My trip home took 9 hours, but the flight was only 2 hours and 20 minutes. The bus trip from Logan Airport to the Park and Ride where my car was waiting took 2 hours and 10 minutes. And then the drive home took another 25 minutes. Add in the wait time at the airport and wait time for the bus, and the trip takes all day. While I was waiting for the bus at the airport, I got a text from Heather inviting me over for an early dinner as all three boys had Scout activities tonight, I jumped at the chance to see the Goldstones and not have to cook dinner. Thank you, Heather.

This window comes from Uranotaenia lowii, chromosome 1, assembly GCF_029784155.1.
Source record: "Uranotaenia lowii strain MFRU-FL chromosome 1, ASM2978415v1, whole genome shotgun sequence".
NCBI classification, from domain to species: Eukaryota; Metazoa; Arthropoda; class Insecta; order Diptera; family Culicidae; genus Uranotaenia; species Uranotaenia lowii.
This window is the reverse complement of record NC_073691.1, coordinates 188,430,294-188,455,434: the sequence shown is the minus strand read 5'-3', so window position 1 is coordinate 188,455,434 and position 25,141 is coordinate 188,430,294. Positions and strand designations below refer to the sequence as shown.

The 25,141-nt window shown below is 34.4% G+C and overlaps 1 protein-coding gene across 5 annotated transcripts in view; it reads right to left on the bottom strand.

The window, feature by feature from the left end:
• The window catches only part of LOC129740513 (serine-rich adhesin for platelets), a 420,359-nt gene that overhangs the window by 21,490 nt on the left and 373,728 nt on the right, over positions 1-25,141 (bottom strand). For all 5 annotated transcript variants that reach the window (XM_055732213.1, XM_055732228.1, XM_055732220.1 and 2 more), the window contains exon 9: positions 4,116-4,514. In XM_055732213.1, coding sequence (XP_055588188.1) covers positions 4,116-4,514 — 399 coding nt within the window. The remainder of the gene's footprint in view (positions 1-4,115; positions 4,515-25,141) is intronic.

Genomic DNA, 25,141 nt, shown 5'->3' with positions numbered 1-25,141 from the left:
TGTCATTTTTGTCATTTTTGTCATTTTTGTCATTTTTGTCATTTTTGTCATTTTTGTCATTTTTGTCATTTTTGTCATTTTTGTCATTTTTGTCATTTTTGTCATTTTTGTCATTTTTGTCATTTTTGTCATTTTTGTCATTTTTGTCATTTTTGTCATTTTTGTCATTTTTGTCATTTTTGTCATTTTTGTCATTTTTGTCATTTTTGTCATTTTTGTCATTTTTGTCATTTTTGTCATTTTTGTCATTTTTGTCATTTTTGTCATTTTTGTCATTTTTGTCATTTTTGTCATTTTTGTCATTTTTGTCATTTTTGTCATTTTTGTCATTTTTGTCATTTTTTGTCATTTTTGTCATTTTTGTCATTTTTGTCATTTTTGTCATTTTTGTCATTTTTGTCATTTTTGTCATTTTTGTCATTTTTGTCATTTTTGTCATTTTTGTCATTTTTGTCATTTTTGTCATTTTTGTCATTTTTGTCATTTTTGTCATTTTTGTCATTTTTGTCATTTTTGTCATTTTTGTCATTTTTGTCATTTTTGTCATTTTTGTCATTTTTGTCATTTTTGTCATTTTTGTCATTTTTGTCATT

On my way to Heather’s for dinner, I stopped by my house to turn up the heat and to check on the aquarium. I used an aquarium vacation feeder which allows the fish to eat at will and found that the babies have doubled, even tripled in size in the past two weeks. I turned the light off in the aquarium for the time I was away and when I got home this evening, the two glass fish the boys and I added to the aquarium in November were swimming around. I have not seen them since the day we put them in the aquarium, so I assumed they had died. But it seems they are alive and well and living in the aquarium castle. I’m going to get the Goldpebbles to build a Lego ship wreck for the aquarium and then take the castle out for a while. Maybe then we can see the glass fish. But I have to say watching the baby Platys grow is such a delight. They looked like little bugs when they first appeared and now they looks like miniature adult Platys, each with his or her own distinctive look. I really enjoy having the aquarium. Knowing that I can leave it for two weeks and that the fish do just fine is also a great relief.